Public goals are apparently different from the internal ones. It is obvious that the visionary component in them is stronger than the strategic one. As a result, it is possible to imply that they could have been more specific. However, the workshop-related goal is relatively attainable and realistic due to the fact that the workshop has already proven to be a suitable empowerment tool. The measurement of the gender-related stereotypes awareness is also possible due to the various activities of the workshop that are aimed at applying the new knowledge. Finally, the goal is activating since it involves volunteers, teachers, girls, and potentially parents. This aspect enables (makes realistic) the long-term objective of improving stereotype awareness of the participants and those who come in contact with them. However, both long-term goals are admittedly difficult to measure, and the last one (media message change) is rather nonspecific and lacks the time-frame. It would not be correct to insist that it is unrealistic; also, it is apparently challenging, measurable, and activating, but the lack of specific expressions turns it too vision-like. Also, this goal does not appear to be directly addressed.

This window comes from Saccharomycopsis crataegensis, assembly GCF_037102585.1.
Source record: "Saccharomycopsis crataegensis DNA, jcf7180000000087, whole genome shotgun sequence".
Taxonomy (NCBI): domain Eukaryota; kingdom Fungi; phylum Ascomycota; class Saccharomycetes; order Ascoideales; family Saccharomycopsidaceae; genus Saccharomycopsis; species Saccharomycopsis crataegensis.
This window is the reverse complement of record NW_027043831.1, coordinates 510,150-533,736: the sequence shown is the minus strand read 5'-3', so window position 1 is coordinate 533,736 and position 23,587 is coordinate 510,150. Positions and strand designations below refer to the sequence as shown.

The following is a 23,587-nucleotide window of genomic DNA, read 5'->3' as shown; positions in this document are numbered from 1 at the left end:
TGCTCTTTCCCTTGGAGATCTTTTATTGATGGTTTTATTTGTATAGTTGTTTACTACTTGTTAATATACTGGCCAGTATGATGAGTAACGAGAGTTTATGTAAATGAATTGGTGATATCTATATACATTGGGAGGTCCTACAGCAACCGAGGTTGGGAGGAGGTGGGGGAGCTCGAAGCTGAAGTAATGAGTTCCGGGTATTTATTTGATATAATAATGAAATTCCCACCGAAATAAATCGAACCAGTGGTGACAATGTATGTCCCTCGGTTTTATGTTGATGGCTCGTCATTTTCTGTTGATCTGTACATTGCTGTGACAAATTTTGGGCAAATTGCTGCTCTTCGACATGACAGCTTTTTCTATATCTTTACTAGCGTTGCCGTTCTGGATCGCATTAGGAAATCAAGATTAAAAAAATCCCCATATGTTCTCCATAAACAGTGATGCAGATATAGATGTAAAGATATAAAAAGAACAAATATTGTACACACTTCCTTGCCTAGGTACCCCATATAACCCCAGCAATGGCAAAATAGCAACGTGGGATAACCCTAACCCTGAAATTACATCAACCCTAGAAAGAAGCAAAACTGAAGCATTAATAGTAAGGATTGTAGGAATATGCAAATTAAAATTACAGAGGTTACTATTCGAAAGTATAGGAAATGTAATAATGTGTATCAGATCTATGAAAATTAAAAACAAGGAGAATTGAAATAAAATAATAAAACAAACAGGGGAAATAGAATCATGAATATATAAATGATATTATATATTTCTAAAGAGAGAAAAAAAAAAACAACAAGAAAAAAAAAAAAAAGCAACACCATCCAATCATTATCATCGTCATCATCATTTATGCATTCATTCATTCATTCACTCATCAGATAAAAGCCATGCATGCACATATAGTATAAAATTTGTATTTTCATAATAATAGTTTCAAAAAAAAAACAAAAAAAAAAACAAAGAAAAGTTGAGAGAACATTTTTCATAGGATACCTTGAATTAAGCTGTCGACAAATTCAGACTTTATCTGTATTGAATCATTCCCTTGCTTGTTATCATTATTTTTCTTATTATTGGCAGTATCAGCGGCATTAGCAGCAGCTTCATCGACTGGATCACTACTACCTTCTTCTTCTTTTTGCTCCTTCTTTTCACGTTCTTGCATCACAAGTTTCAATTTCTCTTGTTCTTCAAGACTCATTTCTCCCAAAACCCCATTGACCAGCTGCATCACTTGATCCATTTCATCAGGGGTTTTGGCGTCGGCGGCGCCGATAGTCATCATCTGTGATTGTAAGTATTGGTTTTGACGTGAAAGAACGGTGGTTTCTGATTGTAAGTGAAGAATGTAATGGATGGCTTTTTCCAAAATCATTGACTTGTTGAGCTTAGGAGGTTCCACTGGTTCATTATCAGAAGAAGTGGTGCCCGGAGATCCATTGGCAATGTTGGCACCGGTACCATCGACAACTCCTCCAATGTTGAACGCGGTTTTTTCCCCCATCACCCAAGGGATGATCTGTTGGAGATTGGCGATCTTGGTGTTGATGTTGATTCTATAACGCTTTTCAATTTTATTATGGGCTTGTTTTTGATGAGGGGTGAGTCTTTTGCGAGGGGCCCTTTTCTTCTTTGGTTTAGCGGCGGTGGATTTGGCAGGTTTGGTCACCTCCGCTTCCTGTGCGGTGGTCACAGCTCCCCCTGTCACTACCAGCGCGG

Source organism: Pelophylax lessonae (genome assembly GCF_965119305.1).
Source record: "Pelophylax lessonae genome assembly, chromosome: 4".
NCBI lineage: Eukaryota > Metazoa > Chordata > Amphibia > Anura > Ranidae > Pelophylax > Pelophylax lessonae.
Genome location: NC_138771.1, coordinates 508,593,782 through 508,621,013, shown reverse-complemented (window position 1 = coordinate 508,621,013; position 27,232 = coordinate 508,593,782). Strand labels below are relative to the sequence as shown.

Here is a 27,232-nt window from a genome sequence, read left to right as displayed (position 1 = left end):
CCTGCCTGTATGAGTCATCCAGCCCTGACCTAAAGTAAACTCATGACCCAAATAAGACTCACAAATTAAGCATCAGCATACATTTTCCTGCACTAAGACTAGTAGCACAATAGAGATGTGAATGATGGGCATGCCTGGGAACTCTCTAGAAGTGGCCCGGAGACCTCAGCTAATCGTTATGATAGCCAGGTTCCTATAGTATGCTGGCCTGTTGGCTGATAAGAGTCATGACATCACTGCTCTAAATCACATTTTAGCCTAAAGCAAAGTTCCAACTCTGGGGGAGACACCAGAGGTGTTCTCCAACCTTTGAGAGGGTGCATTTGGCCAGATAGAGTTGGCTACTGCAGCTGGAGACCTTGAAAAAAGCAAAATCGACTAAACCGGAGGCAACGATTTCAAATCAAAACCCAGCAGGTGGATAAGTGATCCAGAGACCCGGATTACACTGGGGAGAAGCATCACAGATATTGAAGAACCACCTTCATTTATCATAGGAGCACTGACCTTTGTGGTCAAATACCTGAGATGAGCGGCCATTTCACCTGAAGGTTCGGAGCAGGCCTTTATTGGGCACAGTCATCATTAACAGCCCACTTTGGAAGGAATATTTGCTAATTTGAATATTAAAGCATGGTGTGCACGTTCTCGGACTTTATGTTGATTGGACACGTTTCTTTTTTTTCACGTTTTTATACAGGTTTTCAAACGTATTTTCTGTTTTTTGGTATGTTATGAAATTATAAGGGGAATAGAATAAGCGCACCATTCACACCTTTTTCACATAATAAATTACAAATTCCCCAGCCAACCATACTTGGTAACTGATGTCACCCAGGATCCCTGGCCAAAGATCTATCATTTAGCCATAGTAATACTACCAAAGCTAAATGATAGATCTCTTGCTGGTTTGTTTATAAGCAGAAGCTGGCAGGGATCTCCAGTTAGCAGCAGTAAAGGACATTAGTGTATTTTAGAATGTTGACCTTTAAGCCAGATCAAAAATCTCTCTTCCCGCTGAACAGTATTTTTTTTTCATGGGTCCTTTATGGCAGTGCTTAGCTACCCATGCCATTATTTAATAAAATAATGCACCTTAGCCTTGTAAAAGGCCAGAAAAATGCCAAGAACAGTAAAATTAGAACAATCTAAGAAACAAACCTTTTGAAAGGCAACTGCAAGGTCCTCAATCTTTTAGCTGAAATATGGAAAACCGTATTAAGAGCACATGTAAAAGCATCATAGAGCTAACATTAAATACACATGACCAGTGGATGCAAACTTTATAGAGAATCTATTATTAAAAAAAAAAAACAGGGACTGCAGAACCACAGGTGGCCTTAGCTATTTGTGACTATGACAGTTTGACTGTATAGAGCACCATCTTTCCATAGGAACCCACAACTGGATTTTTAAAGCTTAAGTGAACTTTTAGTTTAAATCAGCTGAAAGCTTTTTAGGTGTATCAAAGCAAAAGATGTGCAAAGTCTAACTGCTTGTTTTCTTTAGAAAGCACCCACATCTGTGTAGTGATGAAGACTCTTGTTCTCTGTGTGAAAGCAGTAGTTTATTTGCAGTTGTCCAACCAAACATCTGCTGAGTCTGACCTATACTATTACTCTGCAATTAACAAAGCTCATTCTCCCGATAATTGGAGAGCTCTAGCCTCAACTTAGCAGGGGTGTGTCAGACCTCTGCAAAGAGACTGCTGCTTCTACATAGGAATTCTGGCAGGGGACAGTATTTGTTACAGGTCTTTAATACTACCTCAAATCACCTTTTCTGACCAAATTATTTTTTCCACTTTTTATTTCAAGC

The current goals (as presented to the public eye) appear to be more visionary rather than strategic. As a result, they might benefit from the definition of time frames and measurement tools. The goal of media message change appears to need substantial modifications. It can be suggested that the campaign expects this outcome to become a side-effect of the transformations in the culture and society, but since the intention of changing the media message is explicitly stated in the Guide, it would be expected to be pursued as a separate goal or removed from the set of goals and, possibly, left as the part of the vision. The specific goals for this vision might include the attempts at involving fashion industry participants in the campaign; after all, the idea of equality can be turned into a fashion trend nowadays.
The presented goals include only those that are publically available, and it is not unlikely that participants have more specific objectives and measurement tools for them. Still, the present analysis allows suggesting the following conclusions. The initial internal goals of the campaign had been very well-defined and corresponded to most of the SMART criteria while also being in line with the Foundation’s mission. This fact might account for their success. The public goals, however, are visionary rather than strategic, and they might be made more specific. Also, the current stage of the campaign’s development appears to be difficult to define: some of the goals have already been achieved, but the campaign proceeds to work with less specific new ones. The experience of the initial goals indicates that the determination of SMART objectives is likely to bring positive results. Therefore, the new objectives that are admittedly visionary and activating might need modifications.
Canadian Women’s Foundation. (n.d.). As We Are Project. Web.
Jones, L., Butters, A.M., Malcolm, B., Moss, P., & Stenberg, L. (n.d.). As We Are Project Workshop Guide. Web.